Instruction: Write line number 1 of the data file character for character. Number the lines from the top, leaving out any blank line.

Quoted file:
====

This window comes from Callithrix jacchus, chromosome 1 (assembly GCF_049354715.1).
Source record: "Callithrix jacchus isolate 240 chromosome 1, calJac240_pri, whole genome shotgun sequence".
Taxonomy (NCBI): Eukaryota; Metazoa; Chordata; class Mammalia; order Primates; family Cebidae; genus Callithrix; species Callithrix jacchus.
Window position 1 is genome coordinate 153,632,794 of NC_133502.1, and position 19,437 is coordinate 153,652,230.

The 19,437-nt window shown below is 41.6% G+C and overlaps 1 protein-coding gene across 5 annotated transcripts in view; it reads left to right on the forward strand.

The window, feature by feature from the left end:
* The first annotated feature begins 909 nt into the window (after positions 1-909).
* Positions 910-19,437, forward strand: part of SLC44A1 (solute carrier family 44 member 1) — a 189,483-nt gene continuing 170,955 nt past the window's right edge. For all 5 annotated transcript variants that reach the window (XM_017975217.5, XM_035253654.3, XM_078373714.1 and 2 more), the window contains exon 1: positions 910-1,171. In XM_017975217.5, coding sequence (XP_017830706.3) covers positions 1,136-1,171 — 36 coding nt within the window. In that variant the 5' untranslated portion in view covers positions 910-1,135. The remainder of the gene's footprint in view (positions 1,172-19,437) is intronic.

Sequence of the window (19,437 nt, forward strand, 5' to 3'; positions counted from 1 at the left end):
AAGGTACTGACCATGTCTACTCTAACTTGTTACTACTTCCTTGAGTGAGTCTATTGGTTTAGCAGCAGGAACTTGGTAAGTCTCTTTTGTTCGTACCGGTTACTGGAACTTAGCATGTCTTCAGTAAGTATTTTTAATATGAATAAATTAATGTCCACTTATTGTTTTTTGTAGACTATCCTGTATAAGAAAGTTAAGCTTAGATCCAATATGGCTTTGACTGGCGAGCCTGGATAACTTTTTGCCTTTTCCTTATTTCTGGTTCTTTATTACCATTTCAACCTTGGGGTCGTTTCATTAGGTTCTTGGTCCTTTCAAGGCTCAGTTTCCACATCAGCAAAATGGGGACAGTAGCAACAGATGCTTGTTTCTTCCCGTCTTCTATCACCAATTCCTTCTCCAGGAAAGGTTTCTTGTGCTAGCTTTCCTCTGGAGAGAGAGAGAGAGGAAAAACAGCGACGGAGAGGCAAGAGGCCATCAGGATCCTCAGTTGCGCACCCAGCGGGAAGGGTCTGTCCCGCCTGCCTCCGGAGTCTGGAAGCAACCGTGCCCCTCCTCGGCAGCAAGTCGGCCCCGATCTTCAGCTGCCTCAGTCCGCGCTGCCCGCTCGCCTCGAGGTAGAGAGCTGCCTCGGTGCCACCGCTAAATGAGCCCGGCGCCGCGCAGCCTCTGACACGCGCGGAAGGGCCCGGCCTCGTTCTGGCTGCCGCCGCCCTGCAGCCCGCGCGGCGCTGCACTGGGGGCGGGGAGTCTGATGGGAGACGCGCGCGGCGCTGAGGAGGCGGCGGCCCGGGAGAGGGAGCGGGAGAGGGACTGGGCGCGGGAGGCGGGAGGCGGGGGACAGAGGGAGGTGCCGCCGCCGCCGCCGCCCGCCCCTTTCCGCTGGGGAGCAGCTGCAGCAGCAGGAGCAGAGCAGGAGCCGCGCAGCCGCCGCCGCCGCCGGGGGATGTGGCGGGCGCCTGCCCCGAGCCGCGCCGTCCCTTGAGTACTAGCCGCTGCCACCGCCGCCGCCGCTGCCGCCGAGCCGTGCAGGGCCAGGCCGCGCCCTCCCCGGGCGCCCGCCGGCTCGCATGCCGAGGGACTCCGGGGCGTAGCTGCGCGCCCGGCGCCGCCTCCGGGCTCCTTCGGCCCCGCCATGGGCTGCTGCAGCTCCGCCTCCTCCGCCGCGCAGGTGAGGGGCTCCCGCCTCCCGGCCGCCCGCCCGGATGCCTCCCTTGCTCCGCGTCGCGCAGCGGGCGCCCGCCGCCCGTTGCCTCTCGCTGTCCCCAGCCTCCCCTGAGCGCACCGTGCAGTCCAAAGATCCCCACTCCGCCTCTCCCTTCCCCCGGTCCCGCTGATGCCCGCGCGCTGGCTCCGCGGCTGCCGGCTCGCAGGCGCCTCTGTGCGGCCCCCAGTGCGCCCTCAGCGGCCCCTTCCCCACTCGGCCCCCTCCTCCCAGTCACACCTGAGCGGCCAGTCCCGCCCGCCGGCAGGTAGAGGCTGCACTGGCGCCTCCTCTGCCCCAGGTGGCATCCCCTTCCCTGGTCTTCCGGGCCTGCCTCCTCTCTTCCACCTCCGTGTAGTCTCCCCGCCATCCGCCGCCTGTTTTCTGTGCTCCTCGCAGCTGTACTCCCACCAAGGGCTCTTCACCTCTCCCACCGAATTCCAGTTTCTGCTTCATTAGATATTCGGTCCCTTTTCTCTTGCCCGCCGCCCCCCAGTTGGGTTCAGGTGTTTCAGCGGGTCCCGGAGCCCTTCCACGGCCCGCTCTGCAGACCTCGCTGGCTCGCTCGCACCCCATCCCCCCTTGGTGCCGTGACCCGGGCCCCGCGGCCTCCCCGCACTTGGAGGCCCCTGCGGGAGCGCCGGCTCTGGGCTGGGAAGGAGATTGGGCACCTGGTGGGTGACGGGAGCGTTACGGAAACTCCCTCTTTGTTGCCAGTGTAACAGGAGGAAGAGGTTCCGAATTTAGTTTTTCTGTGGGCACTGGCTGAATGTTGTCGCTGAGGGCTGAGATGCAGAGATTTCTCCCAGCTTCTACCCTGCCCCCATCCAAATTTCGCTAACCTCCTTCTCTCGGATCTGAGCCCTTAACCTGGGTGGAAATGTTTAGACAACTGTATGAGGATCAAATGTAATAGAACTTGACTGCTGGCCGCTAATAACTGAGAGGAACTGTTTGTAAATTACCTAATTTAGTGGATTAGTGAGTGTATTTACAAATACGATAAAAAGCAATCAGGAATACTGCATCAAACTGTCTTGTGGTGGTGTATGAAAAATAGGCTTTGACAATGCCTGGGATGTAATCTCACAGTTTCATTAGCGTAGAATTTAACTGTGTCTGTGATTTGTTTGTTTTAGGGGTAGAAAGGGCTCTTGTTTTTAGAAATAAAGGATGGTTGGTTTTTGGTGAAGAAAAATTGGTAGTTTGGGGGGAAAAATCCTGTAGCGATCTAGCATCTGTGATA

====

This window comes from Callithrix jacchus, chromosome 1 (assembly GCF_049354715.1).